This classic lamb dish is served with smoky tasting eggplant with cheese in a béchamel sauce. When Empress Eugenie, the wife of Napoleon III, visited Topkapi Palace – Istanbul as a guest of the Sultan, she admired the puree so much that she sent her chef to Topkapi Palace to learn the technique. Once you’ve mastered the eggplant puree, it goes well with any grilled meat and chicken.
This dish is one of the landmarks of our cuisine and very popular at home. It is great for entertaining; looks very inviting and the marriage of the eggplant & béchamel sauce with the lamb ragout is divine. You can also make it with beef or chicken too.
Preparation time: 35 minutes Cooking time: 1 hour
For the lamb ragout
500 gr/ 1 1/4 lb leg of lamb cut in chunky cubes (or chunks of chicken or beef, if you prefer)
2 medium onions, finely chopped
30 ml/2 tablespoons butter / olive oil
1 green bell pepper, seeded and chopped
2 garlic cloves, crushed
4 tomatoes, skinned and chopped (or 400 gr/14 oz can chopped tomatoes)
240 ml/ 8 fl oz/ 1 cup hot water
15 ml/ 1 tablespoon tomato paste
15 ml/ 1 tablespoon red pepper paste (optional, Southern Turkish way)
Salt and freshly ground black pepper
Chopped Italian (flat leaf) parsley for garnish
Cibatta bread slices or plain rice to accompany
For the eggplant puree
6 medium / 2 lbs eggplants
1 squeeze of lemon juice
60 ml /4 tablespoons butter
45 ml/ 3 tablespoons plain white flour
480 ml / 16 fl oz/ 2 cups warm milk
45 gr / 1/2 cup mature hard cheddar cheese, grated
Salt and freshly ground black pepper
Sauté the chopped onions gently in the butter or olive oil until soft. Season the meat with the salt and pepper and add to the onions, stirring occasionally until evenly browned. Add the chopped green pepper and garlic, and when these are sizzling, add the chopped tomatoes. Continue cooking until the juice has evaporated. Add the hot water, tomato paste and red pepper paste, cover and simmer for about 1 hour or until the meat is tender. Take care it doesn’t dry out and add a little more water if necessary. Check the seasoning and adjust accordingly.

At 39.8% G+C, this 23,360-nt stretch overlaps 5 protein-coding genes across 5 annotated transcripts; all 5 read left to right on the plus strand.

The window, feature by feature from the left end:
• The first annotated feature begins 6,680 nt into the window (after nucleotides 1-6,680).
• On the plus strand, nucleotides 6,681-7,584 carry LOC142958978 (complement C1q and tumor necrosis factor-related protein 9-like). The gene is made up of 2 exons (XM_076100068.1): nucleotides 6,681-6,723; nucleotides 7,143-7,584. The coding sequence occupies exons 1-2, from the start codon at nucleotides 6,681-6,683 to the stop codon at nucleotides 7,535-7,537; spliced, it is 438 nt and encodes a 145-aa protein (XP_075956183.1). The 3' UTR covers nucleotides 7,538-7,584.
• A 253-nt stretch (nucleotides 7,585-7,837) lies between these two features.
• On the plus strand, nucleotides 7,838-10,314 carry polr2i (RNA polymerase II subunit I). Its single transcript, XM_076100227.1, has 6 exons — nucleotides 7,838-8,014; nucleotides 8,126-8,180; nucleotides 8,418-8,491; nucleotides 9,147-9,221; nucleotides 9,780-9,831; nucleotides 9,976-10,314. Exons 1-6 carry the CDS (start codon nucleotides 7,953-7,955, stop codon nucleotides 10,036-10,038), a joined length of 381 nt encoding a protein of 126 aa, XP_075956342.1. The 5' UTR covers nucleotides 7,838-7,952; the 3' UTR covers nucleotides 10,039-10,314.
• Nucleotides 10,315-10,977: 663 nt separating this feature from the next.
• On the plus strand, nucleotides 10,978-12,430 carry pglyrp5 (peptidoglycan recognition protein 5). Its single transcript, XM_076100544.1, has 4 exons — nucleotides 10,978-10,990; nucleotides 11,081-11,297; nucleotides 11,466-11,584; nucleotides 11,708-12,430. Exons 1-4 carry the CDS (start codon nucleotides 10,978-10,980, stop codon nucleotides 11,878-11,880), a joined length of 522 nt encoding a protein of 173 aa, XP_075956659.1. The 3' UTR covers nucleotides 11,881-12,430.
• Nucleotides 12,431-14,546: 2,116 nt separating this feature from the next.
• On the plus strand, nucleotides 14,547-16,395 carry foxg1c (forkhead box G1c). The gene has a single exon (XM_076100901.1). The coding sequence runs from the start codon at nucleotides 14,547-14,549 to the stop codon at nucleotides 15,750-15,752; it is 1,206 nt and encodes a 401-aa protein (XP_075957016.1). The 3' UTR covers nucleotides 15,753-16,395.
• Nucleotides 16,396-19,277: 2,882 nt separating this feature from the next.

For the eggplant puree, cook the eggplants on a barbecue grill or over an open gas flame turning occasionally by the stalks until the outer skin is charred and blistered and the inner flesh soft. Alternatively, you can prick and bake the eggplants in a hot oven (200 C/400 F) for about 50 minutes or until they feel very soft when you press them and the skins are wrinkled. When cool enough to handle, peel away the burnt skin and discard the stalks. Put the flesh in a colander to drain away any bitter juices and then mash together with the lemon juice using a fork or a potato masher.
Make the béchamel sauce by melting the butter on a low heat. Add the flour and beat well to make a roux. Slowly add the warm milk whisking thoroughly to get a smooth consistency and cook for about 10 minutes. Add the mashed eggplant, a little salt and freshly ground black pepper and simmer gently for a further 2 minutes. Remove from the heat, stir in the cheese, a little freshly grated nutmeg and simmer gently for a further couple of minutes.
Serve hot, the meat sitting on the top of a bed of the eggplant puree and garnish generously with chopped parsley. This dish goes very well with some crusty bread (Cibatta works well) or plain rice aside.
Notes:1) If you reheat the puree, you may need to add a little more milk to ensure you achieve the right consistency.
2) You can marinate the cubed lamb with some olive oil, red pepper flakes and seasoning a couple of hours before cooking, this can make the lamb tenderer. Refrigerate until cooking.
3) You can also prepare the smoked eggplant flesh a day in advance. Mash the flesh with lemon juice and a little (about 1 tablespoon) milk. Cover and keep in the fridge.